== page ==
Bison Control was an innovative rock and roll band that performed in the 1980s and early 1990s. To witness a Bison Control performance was an experience never to be forgotten. Although Bison Control stopped performing in the early 1990s, they did reunite a couple of times for special events. The most recent was in June of 2005, when an outdoor event was held at Opus 40 in Saugerties, NY to celebrate Jim and Wendy's 40th birthdays.
Here's some bison control video from the Purchase Fair, 1987:
Here's some bison control video from Opus 40, 2005:
Bison Control also reunited on February 28th, 2004 at the wedding of Paul and Christi Dott in Nashville, TN. Recently married Chris put down the bass to renew his first passion, the drums. Without a rehearsal, the band played a 5 song set of Hidden in the Greenhouse, Was I mistaken?, Cle Elum, Bedroom Window and Starting to Sway. Paul took the drums on the last song. He didn't take them out of the room, though. He played them.
Be sure to scroll down to the "In the Beginning" section, written by Chris Dott. He gave me a tape of outtakes, probably in 1988, and included some liner notes to go along.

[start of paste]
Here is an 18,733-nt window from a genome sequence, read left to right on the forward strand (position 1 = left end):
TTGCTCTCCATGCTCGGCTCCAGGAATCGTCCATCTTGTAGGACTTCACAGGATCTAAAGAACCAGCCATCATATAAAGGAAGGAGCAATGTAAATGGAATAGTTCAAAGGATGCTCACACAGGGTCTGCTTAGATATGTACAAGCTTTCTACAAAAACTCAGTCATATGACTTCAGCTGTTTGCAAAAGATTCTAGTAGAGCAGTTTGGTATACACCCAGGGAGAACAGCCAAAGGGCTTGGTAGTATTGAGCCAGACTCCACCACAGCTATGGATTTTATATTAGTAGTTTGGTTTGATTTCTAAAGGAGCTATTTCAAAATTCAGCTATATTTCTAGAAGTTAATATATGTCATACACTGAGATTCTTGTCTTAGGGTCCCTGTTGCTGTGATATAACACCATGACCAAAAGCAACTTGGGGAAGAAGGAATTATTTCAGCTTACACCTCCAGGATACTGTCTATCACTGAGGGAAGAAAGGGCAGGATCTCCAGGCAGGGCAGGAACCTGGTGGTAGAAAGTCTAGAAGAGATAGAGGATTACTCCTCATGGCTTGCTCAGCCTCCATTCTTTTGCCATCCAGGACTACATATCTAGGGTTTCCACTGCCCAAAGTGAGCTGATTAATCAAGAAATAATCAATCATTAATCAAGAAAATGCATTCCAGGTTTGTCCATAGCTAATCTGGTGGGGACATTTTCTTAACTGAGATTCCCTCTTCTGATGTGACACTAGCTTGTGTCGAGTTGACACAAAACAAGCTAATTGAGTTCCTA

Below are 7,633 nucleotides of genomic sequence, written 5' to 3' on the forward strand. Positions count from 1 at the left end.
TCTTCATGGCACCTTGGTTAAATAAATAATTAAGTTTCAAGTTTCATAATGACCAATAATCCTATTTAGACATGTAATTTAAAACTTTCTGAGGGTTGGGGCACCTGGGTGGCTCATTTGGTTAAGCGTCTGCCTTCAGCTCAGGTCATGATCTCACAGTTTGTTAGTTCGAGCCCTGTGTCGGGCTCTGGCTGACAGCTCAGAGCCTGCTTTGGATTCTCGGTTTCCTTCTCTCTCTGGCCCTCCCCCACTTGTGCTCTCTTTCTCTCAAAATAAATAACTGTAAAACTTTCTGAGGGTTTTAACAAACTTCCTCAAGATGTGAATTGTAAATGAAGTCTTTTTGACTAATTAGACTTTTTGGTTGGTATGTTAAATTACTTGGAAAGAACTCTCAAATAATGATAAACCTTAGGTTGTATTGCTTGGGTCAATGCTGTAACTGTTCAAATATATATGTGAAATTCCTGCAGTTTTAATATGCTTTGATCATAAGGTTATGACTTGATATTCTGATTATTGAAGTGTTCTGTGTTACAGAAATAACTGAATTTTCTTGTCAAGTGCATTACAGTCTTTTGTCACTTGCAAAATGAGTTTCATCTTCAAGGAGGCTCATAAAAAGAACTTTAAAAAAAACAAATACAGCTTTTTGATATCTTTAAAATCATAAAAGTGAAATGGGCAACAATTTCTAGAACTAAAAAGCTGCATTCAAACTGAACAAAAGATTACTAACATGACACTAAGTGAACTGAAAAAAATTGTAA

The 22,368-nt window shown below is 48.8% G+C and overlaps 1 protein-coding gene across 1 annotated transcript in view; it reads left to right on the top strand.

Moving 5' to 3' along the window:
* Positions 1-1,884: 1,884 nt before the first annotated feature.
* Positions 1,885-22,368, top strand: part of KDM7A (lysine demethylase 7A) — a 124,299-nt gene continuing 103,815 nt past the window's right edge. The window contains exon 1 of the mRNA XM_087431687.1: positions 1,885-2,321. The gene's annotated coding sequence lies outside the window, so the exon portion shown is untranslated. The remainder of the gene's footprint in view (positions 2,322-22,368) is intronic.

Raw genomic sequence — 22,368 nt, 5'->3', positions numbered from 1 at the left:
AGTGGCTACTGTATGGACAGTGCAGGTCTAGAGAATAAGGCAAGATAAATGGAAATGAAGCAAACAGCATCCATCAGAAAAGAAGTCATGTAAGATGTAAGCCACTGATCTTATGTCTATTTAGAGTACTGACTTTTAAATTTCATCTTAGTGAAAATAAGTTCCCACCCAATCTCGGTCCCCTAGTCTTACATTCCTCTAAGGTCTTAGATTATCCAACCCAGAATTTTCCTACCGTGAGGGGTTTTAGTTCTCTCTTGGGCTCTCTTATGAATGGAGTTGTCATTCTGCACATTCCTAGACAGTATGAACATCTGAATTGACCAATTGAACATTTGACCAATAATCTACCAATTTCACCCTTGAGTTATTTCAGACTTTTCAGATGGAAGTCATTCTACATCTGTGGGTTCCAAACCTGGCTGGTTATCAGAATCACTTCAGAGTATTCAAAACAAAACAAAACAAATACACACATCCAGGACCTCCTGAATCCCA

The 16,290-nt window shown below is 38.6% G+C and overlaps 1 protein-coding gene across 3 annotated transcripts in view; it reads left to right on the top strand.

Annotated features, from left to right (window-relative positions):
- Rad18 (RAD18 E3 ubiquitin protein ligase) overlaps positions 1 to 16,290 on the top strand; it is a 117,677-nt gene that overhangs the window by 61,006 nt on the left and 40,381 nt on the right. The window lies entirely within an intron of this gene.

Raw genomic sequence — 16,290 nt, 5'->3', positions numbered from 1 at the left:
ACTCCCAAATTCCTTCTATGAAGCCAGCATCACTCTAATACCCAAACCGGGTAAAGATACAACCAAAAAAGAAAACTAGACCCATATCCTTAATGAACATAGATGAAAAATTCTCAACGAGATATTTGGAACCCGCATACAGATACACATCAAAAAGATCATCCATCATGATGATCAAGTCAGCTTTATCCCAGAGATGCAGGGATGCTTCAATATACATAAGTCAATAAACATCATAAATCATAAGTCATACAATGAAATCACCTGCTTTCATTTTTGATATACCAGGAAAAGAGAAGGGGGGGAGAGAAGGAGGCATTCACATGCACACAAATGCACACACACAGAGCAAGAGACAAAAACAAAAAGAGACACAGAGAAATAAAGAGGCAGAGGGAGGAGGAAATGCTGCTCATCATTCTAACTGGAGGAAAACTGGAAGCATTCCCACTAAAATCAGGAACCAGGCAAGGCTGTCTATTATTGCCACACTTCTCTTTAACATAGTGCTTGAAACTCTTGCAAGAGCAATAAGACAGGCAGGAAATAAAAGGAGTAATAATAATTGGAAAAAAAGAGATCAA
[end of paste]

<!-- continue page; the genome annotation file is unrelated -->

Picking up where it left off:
Instead of posting the usual strange tracks and live efforts, I have finally posted a few good old-fashioned bison control songs that were actually recorded in a studio. These came from the late 1980s, except for "Starting to Sway", which was more like the mid-80s, I believe.
Sound clips to enjoy:
Below is the biography that was included in the final Bison Control press kits before the band's casual demise. It was no doubt written at the cobblestone.
Welcome. Bison Control began as Blue Gelati back in the summer of 1981. We initially appeared in garages at local parties, performing cover songs of bands ranging from CCR to ZZTop to R.E.M. By 1985 we were calling ourselves Albee and his Chainsaw and playing both covers and originals at local bars. Today Bison Control plays primarily original material, but often scatters in our versions of a variety of cover songs.
Over the past nine years we have developed a truly original sound. It is a progressive and unique mix of slashing guitar, driving rhythm, melodic vocals, and an electric mandolin. We love to play, and we bring a truckload of energy to our shows. We have performed to an increasingly large group of fans at such clubs as Marty's, 7 Willow Street, and the Crazy Horse Café in Westchester, CBGB's and Downtown Beirut in Manhattan, as well as several colleges, schools, and institutions in the Northeast.
Thanks for visiting this site. Songs, sounds, photos, and stories about Bison Control will be added once every decade or so. So please come back often.
If you would like more information about, or have information to offer about Bison Control, please e-mail Tom Havard at firstname.lastname@example.org.